A Challenging Journey: Preaching Through Competition, Wariness, and Trauma

Date Published

July 10, 2024

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Published by Scott Hoezee

Director of the Center for Excellence in Preaching

Four years after the onset of the COVID-19 pandemic, it is clear that the world has seen significant changes on an array of fronts—changes that may be permanent. In-person conferences have changed, with many events receiving half the registrations they had pre-pandemic. Attendance at worship services has decreased, and worship styles have been altered. Preaching has seen some changes and adjustments as well. As part of the Compelling Preaching Initiative (sponsored by the Lilly Endowment), Calvin Theological Seminary’s Center for Excellence in Preaching (CEP) has carefully listened to pastors as they reflect on today’s preaching environment, particularly the challenges they face.

Some of what has changed for preachers has not entirely stemmed from the pandemic. Larger socio-political factors had been evolving for some years before 2020. What COVID did, however, was break some of those things out into the open. The fault lines that ran just below the surface of some congregations ruptured in full when partisan disagreements related to COVID and other issues broke out in open conflicts among parishioners and between parishioners and their pastors.


Preachers today are acutely aware of how readily they are compared to others. In the past, this comparison happened with fellow local preachers, particularly ones in the immediate community. With more and more people consuming sermons on YouTube or Facebook Live, there is abundant opportunity to sample the sermons of multiple preachers. Even when a pastor’s congregation watches their sermons online, viewers can see a roster of other sermon video options displayed on the same screen. “Will they click the pause button on me and jump to another sermon?” pastors wonder.

The result is that preachers worry they will pale by comparison. This, in turn, can lead to the temptation to jazz up their sermons, but with the realization that not all such attempts will improve preaching. Efforts to introduce more drama or humor might diminish preaching. Preachers today are aware of the competition out there, even as their own recent experience confirms that loyalty to a given congregation is not what it used to be. People will readily change churches if they think they can hear better preaching elsewhere.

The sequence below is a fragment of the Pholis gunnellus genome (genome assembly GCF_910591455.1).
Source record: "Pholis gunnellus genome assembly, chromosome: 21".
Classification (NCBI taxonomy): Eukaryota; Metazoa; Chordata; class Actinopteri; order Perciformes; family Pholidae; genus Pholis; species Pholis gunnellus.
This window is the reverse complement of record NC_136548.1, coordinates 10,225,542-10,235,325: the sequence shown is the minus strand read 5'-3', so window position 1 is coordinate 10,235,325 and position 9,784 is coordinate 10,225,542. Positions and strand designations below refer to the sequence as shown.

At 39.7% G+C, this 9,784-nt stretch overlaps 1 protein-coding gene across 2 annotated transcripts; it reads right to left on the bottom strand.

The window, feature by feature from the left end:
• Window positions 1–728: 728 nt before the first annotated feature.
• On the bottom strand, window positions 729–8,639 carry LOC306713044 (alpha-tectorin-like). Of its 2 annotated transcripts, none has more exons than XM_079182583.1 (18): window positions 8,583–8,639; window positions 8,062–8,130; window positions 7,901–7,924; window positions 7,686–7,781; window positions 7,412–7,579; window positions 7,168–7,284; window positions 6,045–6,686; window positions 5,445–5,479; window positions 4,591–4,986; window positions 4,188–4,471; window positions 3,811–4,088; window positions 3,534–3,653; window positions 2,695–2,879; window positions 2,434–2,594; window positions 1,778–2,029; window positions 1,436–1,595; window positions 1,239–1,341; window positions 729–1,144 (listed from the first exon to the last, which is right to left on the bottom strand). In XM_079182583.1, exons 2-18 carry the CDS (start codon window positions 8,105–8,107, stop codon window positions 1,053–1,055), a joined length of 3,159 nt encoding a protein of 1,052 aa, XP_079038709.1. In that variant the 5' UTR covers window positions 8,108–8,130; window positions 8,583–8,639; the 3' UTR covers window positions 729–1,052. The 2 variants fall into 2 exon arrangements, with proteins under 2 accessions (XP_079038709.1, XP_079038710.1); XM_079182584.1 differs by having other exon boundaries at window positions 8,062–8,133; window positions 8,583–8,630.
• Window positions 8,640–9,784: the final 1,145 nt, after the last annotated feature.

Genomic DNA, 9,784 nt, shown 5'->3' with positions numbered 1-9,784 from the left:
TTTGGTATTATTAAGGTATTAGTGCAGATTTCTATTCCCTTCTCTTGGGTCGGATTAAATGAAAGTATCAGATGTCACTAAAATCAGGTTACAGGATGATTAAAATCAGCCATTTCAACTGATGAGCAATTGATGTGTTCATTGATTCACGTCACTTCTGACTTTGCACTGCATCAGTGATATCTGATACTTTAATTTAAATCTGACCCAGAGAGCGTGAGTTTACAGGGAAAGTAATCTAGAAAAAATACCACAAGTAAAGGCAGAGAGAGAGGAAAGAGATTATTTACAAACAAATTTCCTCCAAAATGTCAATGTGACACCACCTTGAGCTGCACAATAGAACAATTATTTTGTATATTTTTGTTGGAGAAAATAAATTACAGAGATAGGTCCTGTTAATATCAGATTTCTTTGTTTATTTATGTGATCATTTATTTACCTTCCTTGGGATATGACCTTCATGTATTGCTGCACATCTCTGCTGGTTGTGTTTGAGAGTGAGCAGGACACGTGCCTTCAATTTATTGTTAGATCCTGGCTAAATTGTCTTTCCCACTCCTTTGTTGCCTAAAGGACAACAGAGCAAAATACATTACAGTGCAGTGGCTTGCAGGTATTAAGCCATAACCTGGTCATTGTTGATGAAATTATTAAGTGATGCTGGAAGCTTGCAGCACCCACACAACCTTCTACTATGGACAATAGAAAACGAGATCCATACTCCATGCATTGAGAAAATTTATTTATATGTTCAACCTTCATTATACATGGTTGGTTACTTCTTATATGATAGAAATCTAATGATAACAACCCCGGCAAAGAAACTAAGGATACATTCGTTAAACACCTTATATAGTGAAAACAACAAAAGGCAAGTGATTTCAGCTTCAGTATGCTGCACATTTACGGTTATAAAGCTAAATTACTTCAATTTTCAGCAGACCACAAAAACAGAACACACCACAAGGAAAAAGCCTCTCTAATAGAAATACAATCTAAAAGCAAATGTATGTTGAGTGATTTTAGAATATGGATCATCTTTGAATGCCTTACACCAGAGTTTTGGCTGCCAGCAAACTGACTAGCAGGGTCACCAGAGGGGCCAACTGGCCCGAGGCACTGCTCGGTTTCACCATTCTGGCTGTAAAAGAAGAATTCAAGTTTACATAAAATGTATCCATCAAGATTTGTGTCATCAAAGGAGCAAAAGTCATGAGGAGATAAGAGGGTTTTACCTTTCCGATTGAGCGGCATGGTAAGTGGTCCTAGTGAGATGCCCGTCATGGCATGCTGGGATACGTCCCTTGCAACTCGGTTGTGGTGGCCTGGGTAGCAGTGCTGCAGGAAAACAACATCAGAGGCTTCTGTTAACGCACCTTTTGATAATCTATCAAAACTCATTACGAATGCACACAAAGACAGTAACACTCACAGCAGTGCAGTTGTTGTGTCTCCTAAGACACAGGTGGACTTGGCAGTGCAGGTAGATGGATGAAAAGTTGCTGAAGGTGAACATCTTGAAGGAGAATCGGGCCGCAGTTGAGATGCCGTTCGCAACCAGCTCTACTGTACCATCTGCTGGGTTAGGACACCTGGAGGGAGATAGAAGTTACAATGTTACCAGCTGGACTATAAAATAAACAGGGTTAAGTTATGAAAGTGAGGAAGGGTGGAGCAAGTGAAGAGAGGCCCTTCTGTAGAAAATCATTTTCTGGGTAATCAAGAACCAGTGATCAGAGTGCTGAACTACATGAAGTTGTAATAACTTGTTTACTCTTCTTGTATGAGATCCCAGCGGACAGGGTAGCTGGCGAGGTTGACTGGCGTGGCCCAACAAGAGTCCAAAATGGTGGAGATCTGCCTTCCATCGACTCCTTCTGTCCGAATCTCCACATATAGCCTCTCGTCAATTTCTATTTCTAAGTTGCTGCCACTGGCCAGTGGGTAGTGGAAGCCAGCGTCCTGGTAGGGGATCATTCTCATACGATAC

Society is riven. Many people get their information from only one or two select sources and then confirm their opinions within social media echo chambers. In addition to being divided by social media, we are increasingly suspicious. People scrutinize the preacher’s language in public prayers partisan agenda to the right or left. Preachers today are sensitive to the fact that, with a single word, they could be written off as “grinding an axe” if a congregant is triggered. In some places today, some will label the preacher as “woke” if they preach on or pray for “justice,” and that may be the end of the matter for some people where a given preacher is concerned.

Some preachers see the preaching landscape as one littered with landmines they might set off without knowing it. This has led to wariness and hesitancy regarding what they dare include in their public speeches. The temptation to jazz up a sermon to compete with other preachers on social media platforms can have deleterious effects on preaching. So, too, can over-cautiousness and fear of how a sermon will be heard.


Finally, preachers recognize that they are preaching to many people who have experienced trauma in recent years. The trauma may stem from the loneliness of the pandemic. It may stem from multiple losses or the fatigue that inevitably comes from constant partisan bickering. However, it’s not just that pastors are preaching to the traumatized— they themselves have endured a lot of trauma in recent years. Pastors are weary as well. One of the most common words I have heard preachers use to describe how they feel a lot of the time now is “vulnerable.”

Pastors who find appropriate, creative ways to leverage their trauma and hurts to reach the hearts of others can provide significant pastoral care from the pulpit. However, preaching from a place of vulnerability takes a toll on pastors.

I am a preacher, I teach preaching, and I work to provide resources for working preachers, so I have identified with the preachers described in this article. Some will properly point out that sometimes congregations themselves have been stressed or traumatized by preachers who misuse their pulpits. In some congregations, it is not just a perception that the pastor is pushing a more partisan agenda—the pastor actually is. How to address that would require an entire article beyond this one.

For now, Calvin Seminary’s Center for Excellence in Preaching is sponsoring many Peer Learning Groups for preachers across the U.S. and Canada, where these challenges are being discussed and addressed. We plan to hold on-campus seminars for pastors to provide another opportunity to hear best practices and creative ideas for overcoming preaching challenges in the church today. Through these avenues, we hope that the content and resources we offer on the CEP website will also be shaped by the learning we harvest from working preachers so that we can encourage preachers in all these areas.

I close with a plea to pray for our pastors, support them in multiple ways, and be sensitive to the vulnerable place from which they operate now. God is faithful and will not abandon Christ’s church. Even as we take comfort in that fact, we can all do our best to show love for the church and its leaders in the challenging moment we find ourselves in.


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